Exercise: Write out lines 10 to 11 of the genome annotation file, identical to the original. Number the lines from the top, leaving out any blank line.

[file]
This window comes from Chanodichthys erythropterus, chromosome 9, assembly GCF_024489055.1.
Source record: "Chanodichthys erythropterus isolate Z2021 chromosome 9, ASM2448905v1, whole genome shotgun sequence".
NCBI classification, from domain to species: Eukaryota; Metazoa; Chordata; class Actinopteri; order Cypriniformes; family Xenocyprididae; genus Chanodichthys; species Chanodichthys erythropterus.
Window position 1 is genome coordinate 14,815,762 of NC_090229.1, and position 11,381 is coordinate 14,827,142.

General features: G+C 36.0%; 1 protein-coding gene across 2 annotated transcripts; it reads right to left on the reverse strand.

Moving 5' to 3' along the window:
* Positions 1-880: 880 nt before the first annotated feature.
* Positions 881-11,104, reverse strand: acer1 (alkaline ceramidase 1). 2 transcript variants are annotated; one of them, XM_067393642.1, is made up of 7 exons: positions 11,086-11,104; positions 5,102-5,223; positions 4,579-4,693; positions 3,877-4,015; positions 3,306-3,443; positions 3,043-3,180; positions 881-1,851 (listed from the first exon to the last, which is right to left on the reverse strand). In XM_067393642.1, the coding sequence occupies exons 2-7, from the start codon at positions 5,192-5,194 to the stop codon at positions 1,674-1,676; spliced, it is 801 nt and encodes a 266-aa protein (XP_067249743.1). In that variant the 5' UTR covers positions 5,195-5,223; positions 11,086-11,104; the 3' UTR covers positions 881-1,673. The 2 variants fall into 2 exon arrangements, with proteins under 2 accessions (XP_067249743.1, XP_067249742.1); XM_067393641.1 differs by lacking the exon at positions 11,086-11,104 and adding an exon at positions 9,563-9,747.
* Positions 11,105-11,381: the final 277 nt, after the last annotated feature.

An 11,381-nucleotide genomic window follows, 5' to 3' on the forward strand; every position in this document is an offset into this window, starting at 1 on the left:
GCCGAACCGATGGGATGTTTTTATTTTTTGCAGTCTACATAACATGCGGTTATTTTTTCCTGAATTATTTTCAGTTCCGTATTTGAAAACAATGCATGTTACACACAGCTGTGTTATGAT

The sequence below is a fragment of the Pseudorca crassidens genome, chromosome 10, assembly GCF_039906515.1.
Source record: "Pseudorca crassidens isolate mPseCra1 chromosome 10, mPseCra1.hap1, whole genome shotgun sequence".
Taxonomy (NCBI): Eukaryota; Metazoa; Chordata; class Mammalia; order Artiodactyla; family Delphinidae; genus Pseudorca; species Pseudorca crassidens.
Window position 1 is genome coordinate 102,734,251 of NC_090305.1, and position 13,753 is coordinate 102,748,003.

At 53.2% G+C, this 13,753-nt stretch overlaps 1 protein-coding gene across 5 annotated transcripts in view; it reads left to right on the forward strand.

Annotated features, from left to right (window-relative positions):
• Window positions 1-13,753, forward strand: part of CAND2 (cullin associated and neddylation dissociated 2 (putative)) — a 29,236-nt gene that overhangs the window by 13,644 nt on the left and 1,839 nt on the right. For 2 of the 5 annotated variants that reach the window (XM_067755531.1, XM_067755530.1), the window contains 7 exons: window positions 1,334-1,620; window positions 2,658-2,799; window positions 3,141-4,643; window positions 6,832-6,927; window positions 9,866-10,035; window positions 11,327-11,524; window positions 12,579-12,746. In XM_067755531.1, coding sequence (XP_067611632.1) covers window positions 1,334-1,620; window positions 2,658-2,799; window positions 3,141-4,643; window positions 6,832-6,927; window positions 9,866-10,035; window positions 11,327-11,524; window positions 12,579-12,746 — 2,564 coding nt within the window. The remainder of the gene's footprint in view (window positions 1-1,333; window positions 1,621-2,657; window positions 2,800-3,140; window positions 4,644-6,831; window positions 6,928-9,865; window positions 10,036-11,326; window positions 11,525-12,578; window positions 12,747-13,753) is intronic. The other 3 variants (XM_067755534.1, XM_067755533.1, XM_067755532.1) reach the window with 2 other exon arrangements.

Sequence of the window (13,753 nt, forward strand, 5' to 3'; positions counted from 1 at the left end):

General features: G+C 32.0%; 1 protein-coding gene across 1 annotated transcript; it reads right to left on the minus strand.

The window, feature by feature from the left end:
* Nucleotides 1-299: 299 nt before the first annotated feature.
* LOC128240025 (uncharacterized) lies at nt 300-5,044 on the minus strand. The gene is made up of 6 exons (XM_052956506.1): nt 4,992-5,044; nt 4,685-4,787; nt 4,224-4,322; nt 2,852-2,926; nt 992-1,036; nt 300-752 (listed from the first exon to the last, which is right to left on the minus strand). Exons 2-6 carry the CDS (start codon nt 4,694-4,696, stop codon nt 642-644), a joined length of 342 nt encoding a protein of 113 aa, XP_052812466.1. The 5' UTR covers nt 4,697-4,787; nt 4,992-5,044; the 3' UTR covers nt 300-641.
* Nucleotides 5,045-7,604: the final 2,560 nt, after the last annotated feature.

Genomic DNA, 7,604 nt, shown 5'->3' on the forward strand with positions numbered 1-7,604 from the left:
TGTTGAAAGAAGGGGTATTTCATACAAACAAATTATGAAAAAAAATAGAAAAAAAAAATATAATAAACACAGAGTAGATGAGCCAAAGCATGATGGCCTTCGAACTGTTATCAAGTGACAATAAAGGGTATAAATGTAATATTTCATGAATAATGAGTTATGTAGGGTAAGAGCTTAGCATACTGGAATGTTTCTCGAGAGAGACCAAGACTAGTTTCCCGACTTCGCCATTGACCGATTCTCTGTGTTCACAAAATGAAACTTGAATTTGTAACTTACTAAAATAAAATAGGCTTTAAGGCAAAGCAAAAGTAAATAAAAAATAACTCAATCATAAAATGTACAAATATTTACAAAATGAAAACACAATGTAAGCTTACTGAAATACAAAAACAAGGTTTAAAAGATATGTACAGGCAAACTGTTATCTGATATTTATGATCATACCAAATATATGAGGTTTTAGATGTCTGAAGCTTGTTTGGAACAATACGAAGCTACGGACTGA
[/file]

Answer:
An 11,381-nucleotide genomic window follows, 5' to 3' on the forward strand; every position in this document is an offset into this window, starting at 1 on the left:
GCCGAACCGATGGGATGTTTTTATTTTTTGCAGTCTACATAACATGCGGTTATTTTTTCCTGAATTATTTTCAGTTCCGTATTTGAAAACAATGCATGTTACACACAGCTGTGTTATGAT